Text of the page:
Wednesday, July 25, 2012

Hard-cooked eggs using a silicone veggie steamer

Thanks to a recommendation by Connie Lea in the Gadget Forum of, on hard-cooking eggs with a steamer, using the Steamed Eggs (Kai Meung)  recipe posted by Peter J, I think I've found the best way to cook and peel them without over-cooking or tearing the whites into a million bits.

I've tried so many tips and techniques over the years, but this is the recipe that's impressed me the most.  Often I find that even though peeling is easier, a little over-cooking usually happens.  Most recently I tried Hard Cooked Eggs in the Oven (Baked Eggs), and although results were nearly perfect, there are still some adjustments to be made to avoid over-cooking, which adds a grayish tinge around the outer edges of the yolks.

A few years ago I received a silicone vegetable steamer as a gift, but I've never really made use of it.  Well, except it does make a nice buffer between my deep-dish glass pie plates.  :D

I would have tested this recipe using an electric steamer/rice cooker, but that broke long ago and hasn't been replaced yet.  So, I pulled out the silicone steamer and decided to give it a test run.  It's basically the same idea as the metal steamer basket I grew up seeing in my mom's kitchen, except it's safe to use in a non-stick pan. 

I added approximately a cup of water to the pan, although I didn't measure it.  I just made sure that the water was high enough to boil, but low enough to avoid touching the basket.  Turn the burner on high, put a lid on it, and bring the water to a boil.  It took just minutes to bring this small amount of water to a boil.  Definitely a plus when making hard-cooked eggs in a hurry!  ;)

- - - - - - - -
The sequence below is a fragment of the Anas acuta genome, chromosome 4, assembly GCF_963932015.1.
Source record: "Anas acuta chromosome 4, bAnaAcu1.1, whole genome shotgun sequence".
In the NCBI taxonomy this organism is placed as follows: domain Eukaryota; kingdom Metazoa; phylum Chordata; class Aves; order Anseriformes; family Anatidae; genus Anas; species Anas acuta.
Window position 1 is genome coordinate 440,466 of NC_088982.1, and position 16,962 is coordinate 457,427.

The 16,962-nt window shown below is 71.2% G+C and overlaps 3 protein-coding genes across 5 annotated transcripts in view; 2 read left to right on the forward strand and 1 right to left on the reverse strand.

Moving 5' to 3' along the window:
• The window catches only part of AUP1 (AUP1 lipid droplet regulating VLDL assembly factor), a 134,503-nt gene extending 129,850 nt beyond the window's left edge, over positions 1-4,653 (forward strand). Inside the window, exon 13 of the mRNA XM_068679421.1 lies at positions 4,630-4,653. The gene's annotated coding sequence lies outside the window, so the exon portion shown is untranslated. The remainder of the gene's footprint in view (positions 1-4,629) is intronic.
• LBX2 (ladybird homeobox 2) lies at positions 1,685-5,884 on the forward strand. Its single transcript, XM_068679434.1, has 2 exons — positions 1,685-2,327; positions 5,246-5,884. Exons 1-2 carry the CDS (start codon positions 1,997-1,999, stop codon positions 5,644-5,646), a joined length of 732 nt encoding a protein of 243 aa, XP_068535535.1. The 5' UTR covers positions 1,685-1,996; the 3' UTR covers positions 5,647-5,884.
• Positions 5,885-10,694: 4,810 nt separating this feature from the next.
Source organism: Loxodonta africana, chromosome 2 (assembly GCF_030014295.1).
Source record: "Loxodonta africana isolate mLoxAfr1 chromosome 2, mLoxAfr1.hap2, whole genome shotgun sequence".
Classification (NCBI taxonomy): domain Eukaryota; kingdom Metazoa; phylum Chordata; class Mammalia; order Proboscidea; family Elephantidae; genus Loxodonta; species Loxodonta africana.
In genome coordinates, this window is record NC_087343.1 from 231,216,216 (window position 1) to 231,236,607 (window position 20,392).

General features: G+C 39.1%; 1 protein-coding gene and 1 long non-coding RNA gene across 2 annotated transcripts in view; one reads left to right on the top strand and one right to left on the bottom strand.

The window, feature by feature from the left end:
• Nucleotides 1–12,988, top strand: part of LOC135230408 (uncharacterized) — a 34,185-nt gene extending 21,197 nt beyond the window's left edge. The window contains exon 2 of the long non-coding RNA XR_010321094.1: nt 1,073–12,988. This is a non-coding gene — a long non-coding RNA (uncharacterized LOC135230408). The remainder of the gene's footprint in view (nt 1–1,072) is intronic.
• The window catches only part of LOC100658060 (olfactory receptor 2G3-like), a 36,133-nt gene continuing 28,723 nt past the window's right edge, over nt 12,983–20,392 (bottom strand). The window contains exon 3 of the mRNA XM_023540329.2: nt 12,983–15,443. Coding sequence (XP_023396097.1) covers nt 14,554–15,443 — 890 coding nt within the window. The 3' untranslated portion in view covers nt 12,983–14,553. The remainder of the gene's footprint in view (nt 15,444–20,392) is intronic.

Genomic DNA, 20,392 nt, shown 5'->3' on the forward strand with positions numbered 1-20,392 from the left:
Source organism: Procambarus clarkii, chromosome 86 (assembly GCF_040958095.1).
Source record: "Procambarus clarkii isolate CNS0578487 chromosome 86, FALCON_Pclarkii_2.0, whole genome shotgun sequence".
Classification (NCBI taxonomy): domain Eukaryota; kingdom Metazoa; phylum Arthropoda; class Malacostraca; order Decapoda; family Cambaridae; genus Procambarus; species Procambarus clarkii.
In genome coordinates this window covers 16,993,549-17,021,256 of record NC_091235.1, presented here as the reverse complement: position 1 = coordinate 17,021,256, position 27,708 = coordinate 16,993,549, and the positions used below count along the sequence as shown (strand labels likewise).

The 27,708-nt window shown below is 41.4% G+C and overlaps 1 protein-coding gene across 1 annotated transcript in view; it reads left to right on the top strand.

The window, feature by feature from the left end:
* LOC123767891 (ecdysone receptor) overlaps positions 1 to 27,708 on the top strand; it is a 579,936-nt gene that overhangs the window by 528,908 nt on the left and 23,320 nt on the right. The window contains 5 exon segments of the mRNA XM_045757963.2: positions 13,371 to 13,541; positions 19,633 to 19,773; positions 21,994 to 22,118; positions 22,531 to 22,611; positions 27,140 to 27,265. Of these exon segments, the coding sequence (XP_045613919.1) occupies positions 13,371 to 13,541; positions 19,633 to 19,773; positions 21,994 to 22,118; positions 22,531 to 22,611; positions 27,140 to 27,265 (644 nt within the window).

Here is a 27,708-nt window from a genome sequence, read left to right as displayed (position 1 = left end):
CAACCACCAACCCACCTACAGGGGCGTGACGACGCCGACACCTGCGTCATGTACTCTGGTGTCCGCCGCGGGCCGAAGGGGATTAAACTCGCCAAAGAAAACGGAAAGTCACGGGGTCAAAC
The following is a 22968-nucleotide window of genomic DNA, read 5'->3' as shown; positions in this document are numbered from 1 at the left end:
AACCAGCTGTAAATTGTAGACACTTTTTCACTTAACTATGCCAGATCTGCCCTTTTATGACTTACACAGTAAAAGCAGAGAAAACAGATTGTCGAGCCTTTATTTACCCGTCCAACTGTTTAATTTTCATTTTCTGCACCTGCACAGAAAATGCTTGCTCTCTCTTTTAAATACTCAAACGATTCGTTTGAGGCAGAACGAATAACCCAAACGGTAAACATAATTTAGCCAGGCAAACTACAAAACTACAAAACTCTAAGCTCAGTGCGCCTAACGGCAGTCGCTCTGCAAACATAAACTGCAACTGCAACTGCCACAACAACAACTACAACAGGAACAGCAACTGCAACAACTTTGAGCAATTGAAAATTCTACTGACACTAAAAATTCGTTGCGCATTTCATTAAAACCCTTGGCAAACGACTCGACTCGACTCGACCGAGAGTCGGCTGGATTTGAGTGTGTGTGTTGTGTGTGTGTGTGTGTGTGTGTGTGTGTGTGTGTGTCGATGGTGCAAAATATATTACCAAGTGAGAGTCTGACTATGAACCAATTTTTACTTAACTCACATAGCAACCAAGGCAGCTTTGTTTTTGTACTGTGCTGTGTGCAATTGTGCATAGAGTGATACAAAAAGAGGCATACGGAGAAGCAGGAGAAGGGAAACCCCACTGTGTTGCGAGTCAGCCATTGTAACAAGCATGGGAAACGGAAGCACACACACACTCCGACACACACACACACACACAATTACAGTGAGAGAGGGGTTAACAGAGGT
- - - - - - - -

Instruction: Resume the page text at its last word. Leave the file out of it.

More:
Put your room temperature eggs in the basket and replace the lid.

Steam the eggs for 12 minutes.  When the timer rang I moved the pan off the heat and removed the lid.  Allow the eggs to cool for 15 minutes.  Run under cold water, crack and peel.
I loved that the yolks were nicely centered and there is absolutely no sign of overcooking.  The eggs had a little creamier texture than the baked ones, and not at all rubbery like boiled eggs always are.

Besides deviled eggs, which always have to have bacon in them at my house, and traditional egg salad sandwiches, my family really enjoys this recipe for Tuna Egg Salad posted by BreLeigh

And one of my favorite Taste of Home breakfast recipes for Bacon 'N' Egg Lasagna (photo courtesy of Lori Mama)

What's your favorite method for hard-cooking eggs, and your favorite ways to use them?
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TinksTreats by Lorilyn Tenney is licensed under a Creative Commons Attribution-NonCommercial-NoDerivs 3.0 Unported License